Rafał Blechacz’s profound affinity for Bach’s music flows through his first-ever album of the composer’s keyboard works for Deutsche Grammophon
Praised by the Washington Post as “a musician in service to [Bach’s] music, searching its depths, exploring its meaning and probing its possibilities”, the now 31-year-old Rafał Blechacz, winner of the 2005 International Chopin Piano Competition, has been immersed in Bach since childhood and has cultivated a strikingly natural eloquence in his mature interpretations of the composer’s keyboard works.
Blechacz’s first Bach album, set for release on Deutsche Grammophon on 10 February, opens with one of the pianist’s signature pieces, the Italian Concerto BWV 971, and includes the Partitas No.1 in B flat major BWV 825 and No.3 in A minor BWV 827. The programme also comprises the four Duets BWV 802-805, enigmatic pieces from Part Three of the Clavier-Übung, the Fantasie and Fugue in A minor BWV 944, and the chorale Jesu, Joy of Man’s Desiring as transcribed for piano by Dame Myra Hess.
Rafał Blechacz approaches each of these works with an awareness of the history of Bachian performance. Knowing about period instruments and performance practice, he agrees, can help reveal how the composer might have intended his music to be played. Yet he is also convinced that, when it comes to bringing Bach’s music to life, head must never rule heart. “Of course, it’s very important to be well informed about Baroque style,” he observes. “But sometimes with Bach I feel it’s even more important to listen to your heart and your intuition.”
His own intuition flows not least from his formative experience as an organist. Young Rafał cut his musical teeth on Bach’s principal instrument, playing organ for several years before turning full time to piano. In addition to playing for services at the main church in his hometown of Nakło nad Notecią, he also gave occasional recitals there long after becoming a pianist. “I was fascinated by the organ, and many of my earliest musical memories are of listening to the organ in church,” he recalls. “I wanted to be an organist but then tried piano and realised it was probably the right instrument for me.” It felt natural, he adds, to continue exploring Bach’s keyboard works following his conversion. “Even when it became clear that piano was my instrument, I was determined to play Bach.”
Soon after his Chopin Competition triumph, Blechacz received permission to play the recently installed organ at Warsaw’s Philharmonic Hall. He spent three hours at its console, playing Bach and improvising pieces inspired by the composer’s keyboard music. “There was no one else there and I had the luxury to play at will,” he recalls. “It was just four days after the Chopin Competition, so for me it was a special prize.”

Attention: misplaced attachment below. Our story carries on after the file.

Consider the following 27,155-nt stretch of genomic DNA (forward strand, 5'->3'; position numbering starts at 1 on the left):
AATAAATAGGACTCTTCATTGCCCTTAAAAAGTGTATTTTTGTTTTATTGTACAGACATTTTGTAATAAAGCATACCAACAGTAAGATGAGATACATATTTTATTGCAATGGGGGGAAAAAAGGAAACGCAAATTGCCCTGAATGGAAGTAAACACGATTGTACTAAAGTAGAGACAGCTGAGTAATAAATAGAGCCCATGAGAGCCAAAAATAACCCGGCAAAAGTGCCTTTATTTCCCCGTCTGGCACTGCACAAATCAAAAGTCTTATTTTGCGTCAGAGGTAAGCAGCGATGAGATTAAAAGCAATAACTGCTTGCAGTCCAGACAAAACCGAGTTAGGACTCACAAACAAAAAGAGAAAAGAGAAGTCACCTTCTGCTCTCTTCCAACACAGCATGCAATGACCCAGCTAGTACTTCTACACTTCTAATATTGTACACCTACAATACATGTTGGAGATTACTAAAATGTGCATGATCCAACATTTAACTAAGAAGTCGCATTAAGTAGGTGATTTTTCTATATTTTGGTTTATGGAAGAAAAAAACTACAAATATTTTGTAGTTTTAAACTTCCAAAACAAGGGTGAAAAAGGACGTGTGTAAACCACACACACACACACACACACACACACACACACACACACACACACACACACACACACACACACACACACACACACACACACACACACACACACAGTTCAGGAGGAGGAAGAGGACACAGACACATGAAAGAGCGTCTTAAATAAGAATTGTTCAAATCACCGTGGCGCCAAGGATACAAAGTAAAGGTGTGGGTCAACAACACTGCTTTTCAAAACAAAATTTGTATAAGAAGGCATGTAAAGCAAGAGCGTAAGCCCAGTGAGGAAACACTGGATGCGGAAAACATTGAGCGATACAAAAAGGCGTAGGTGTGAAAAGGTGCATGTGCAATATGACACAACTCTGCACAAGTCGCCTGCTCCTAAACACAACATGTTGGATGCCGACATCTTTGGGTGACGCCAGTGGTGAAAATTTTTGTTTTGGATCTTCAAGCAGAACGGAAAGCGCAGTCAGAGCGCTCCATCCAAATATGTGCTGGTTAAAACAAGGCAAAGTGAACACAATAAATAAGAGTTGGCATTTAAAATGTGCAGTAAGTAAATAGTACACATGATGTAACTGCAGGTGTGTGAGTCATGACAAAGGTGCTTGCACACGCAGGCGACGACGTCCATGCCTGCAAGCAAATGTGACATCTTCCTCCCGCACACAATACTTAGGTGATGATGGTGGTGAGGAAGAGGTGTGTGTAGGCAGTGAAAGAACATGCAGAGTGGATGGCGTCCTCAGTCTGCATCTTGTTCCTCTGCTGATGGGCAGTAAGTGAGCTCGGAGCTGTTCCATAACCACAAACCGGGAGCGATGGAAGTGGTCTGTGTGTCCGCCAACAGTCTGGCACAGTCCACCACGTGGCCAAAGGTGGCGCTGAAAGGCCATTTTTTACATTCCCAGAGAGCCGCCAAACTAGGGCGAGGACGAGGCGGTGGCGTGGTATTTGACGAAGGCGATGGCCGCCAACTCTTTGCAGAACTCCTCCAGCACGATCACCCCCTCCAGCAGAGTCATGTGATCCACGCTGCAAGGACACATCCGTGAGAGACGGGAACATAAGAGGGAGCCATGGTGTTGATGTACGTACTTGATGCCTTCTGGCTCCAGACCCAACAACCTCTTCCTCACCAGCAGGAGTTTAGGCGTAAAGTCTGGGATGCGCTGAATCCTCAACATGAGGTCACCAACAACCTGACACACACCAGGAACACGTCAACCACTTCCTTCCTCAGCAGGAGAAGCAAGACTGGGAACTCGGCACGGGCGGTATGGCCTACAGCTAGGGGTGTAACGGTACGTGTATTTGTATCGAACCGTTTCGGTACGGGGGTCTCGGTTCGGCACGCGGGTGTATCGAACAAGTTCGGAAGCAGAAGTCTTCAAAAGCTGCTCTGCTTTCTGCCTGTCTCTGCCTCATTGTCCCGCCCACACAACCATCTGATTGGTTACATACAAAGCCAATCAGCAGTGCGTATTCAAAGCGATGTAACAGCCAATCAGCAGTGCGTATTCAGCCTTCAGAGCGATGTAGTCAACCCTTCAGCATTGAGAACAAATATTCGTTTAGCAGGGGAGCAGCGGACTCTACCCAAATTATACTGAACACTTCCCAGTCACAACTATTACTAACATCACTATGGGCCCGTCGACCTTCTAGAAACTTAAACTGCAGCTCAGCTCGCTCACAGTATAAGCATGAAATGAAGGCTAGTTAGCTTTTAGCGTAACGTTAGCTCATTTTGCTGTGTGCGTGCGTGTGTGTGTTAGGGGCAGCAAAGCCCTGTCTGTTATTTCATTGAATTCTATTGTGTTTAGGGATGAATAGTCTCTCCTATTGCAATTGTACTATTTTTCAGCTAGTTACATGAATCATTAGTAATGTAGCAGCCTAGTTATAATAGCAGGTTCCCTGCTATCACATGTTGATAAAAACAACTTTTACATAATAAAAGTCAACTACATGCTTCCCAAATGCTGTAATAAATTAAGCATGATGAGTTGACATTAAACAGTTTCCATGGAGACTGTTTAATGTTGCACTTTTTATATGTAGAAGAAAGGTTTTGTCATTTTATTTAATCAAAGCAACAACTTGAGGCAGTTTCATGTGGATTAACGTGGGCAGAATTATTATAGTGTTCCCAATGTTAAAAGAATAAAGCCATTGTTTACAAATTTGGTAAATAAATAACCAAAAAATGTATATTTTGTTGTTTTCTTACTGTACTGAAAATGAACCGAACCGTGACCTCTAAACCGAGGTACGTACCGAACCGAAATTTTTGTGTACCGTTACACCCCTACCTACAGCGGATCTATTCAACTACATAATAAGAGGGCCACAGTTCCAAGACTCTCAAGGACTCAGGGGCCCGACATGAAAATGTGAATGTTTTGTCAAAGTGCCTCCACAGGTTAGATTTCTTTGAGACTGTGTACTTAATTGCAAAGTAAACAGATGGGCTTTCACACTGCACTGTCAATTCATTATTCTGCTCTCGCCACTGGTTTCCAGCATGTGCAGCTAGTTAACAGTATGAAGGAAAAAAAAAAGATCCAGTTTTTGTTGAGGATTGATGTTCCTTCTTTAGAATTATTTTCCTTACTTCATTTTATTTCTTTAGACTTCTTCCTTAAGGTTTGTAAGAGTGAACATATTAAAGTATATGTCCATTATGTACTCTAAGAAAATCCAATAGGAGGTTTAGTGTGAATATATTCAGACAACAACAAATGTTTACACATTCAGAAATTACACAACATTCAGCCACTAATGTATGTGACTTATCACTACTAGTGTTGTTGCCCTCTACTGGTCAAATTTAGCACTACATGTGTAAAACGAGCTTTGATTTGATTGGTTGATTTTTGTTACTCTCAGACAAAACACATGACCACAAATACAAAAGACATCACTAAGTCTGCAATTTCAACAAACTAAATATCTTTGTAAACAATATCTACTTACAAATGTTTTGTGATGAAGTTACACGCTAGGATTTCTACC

He notes how keyboard skills developed at the organ, especially those related to the production of a singing line, have enriched his technical resources as a pianist. “Bach on the organ sometimes teaches me the most appropriate legato. In playing Bach on piano I use the organ legato, which involves a variety of different fingering techniques, to keep the clarity of sound and its naturalness. That’s why it was so important for me to find a grand piano with a very bright tone for this recording. Of course, the modern concert piano sounds completely different from the instruments of three hundred years ago, but the player should still develop a very specific intonation for this type of music.”
Blechacz’s recollection of organ-playing techniques and of the instrument’s musical characteristics influenced his reading of Bach’s little-known Fantasia and Fugue in A minor BWV 944, guiding him to set aside crescendos and decrescendos in favour of sudden dynamic contrasts. “And this idea also influences the tempo, since you simply can’t play as quickly on an organ,” he adds. “You can learn a lot from the organ, not only in Bach but also in the many polyphonic passages in Chopin.”
The close relationship between sound, physical gesture and emotion in music matters to Rafał Blechacz. As a doctoral student at Nicolaus Copernicus University in the northern Polish city of Toruń, he has spent countless hours contemplating Bach’s aesthetic. The depth of his reflections can be felt throughout this album, clearly so in his approach to the composer’s musical rhetoric and language of expression. Bach’s slow movements, he notes, offer a key to understanding the composer’s spiritual and philosophical outlook. “You mustn’t play them in an overly Romantic manner, not that this means that the music doesn’t express emotions – quite the opposite, in fact. It’s just that it’s not the subjectively coloured world of emotion that you find in Chopin in particular and more generally in the Romantics. Bach presents a religious or, rather, a contemplative and metaphysical world.”